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typo whitelisting, and Automake-NG vs. GNU make runtime

From: Paolo Bonzini
Subject: typo whitelisting, and Automake-NG vs. GNU make runtime
Date: Wed, 22 Aug 2012 12:32:30 +0200
User-agent: Mozilla/5.0 (X11; Linux x86_64; rv:14.0) Gecko/20120717 Thunderbird/14.0

So I took a closer look at the whitelisting problem that was reported
in GNU Smalltalk.

The piece of code that was removed in Automake-NG is:

  foreach my $primary ('SOURCES', 'LIBADD', 'LDADD', 'LDFLAGS', 'DEPENDENCIES')
      foreach my $var (variables $primary)
          my $varname = $var->name;
          # A configure variable is always legitimate.
          next if exists $configure_vars{$varname};

          for my $cond ($var->conditions->conds)
              $varname =~ 
              msg_var ('syntax', $var, "variable '$varname' is defined but no"
                       . " program or\nlibrary has '$1' as canonical name"
                       . " (possible typo)")
                unless $var->rdef ($cond)->seen;

Note the

          # A configure variable is always legitimate.
          next if exists $configure_vars{$varname};

part in particular.  Going back to the commit that introduced it, in
54ad2a6, the comment was even more expressive:

          # Note that a configure variable is always legitimate.
          # It is natural to name such variables after the
          # primary, so we explicitly allow it.

Now this suggests that indeed the new behavior of Automake-NG _would_ be
"naughty and annoying" (quoting from Stefano).  Indeed there are cases
where the new behavior would catch bugs, but are they enough overall?

Generalizing the above, the point is that there _is_ a loss of information
going from Automake runtime to GNU Make runtime.  Therefore, I don't see
the point in moving the check from Automake runtime to GNU make runtime.

The tasks of Automake are multiple:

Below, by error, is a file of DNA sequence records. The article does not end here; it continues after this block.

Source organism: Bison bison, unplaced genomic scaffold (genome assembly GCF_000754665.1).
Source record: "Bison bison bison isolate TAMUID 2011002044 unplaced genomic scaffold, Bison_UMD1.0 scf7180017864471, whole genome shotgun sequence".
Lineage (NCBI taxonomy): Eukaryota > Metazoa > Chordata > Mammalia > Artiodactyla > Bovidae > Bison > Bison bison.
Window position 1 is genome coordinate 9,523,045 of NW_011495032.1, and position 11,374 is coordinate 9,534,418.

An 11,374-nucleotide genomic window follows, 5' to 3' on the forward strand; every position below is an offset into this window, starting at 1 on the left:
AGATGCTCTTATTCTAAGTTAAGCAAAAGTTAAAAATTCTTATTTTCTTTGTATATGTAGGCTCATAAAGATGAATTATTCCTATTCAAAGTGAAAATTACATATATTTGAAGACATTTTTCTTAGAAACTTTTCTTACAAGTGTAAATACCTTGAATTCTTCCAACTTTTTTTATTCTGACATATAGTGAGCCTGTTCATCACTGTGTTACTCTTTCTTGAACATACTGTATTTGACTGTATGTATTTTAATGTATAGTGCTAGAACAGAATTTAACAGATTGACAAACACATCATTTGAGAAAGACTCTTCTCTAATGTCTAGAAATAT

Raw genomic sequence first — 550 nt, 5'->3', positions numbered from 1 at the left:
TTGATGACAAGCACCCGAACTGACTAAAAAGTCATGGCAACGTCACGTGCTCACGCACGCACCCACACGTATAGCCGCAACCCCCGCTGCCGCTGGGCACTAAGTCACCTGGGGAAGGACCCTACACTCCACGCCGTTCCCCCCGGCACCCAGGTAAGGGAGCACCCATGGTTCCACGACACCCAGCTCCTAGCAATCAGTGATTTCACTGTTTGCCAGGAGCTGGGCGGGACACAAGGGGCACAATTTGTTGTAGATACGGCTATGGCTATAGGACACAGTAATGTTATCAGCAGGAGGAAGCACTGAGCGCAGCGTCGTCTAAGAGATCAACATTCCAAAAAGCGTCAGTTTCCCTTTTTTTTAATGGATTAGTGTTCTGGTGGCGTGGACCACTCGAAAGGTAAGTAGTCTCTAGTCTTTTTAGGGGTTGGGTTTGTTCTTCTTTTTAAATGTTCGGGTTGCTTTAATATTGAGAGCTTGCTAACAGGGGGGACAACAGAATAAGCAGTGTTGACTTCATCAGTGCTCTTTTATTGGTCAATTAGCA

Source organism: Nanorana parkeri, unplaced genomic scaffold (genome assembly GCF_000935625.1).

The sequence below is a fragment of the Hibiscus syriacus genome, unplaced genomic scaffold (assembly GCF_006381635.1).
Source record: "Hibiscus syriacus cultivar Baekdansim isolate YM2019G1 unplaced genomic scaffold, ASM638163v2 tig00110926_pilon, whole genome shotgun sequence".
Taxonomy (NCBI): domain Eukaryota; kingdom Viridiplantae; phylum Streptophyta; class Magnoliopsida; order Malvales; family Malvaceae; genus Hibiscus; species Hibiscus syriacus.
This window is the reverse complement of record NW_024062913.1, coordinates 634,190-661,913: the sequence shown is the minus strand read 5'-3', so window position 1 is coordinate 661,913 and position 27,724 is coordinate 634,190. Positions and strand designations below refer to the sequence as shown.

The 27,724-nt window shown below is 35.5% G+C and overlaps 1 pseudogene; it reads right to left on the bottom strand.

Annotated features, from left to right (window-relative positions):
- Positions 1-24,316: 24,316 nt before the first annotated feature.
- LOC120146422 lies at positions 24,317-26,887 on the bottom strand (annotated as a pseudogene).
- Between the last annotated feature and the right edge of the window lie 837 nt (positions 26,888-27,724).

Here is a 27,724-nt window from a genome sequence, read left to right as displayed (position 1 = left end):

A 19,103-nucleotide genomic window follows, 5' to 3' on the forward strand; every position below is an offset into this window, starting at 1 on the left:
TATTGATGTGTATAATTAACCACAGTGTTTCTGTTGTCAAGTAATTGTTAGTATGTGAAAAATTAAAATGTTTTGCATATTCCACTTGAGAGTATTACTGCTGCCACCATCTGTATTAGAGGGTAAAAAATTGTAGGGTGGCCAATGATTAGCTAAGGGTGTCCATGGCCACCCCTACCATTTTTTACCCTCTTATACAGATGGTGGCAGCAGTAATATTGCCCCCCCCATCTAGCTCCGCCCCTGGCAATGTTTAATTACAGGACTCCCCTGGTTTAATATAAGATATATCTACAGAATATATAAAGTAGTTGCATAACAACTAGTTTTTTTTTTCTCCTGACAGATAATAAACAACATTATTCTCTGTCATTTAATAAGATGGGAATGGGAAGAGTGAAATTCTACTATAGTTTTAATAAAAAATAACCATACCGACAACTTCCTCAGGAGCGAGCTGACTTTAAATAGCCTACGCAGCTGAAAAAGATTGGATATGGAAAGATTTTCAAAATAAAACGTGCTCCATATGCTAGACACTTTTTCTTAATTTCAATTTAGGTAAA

1) gather information from and merge it with
files (options, subst-ed variables, etc.)

2) resolve conditionals

3) gather primaries, and select the appropriate snippets into the "rules"
section of (roughly speaking)

4) apply transformations to the snippets

5) do semantic checks

For each of this, the amount of code that can be moved to GNU make runtime
is different.  For (1) it is obviously "zero", and for (3) I suppose it is
close to zero as well.  (2) could probably be simplified somehow, with
hardly any effect on the cost of actually building with GNU make.

(4) can be simplified a lot, with some extra cost imposed on GNU make,
but it should really be bearable.  In fact, simplifying this complex, and
little known, part of Automake is the main benefit I see in requiring

For (5), it _may_ be possible (using things like .VARIABLES) to move the
checks to GNU make.  But I don't really see the point.  You want errors
to be diagnosed as soon as possible, and as precisely as possible.

Regarding quality, Perl can do the task better than Make, just like it can
do it better than M4.  And Automake can also do it better than the generated
Makefiles, because it has more information coming from tasks (1) and (2) in
the list above.

Regarding early diagnosis, I want "sh" to find all problems in
my build system, *before* I embark into the expensive "./configure && make".
One of the reasons why the C compiler tries to warn about implicitly-defined
functions, even though C89 does not require that, is that it diagnoses typos
well before the final link.



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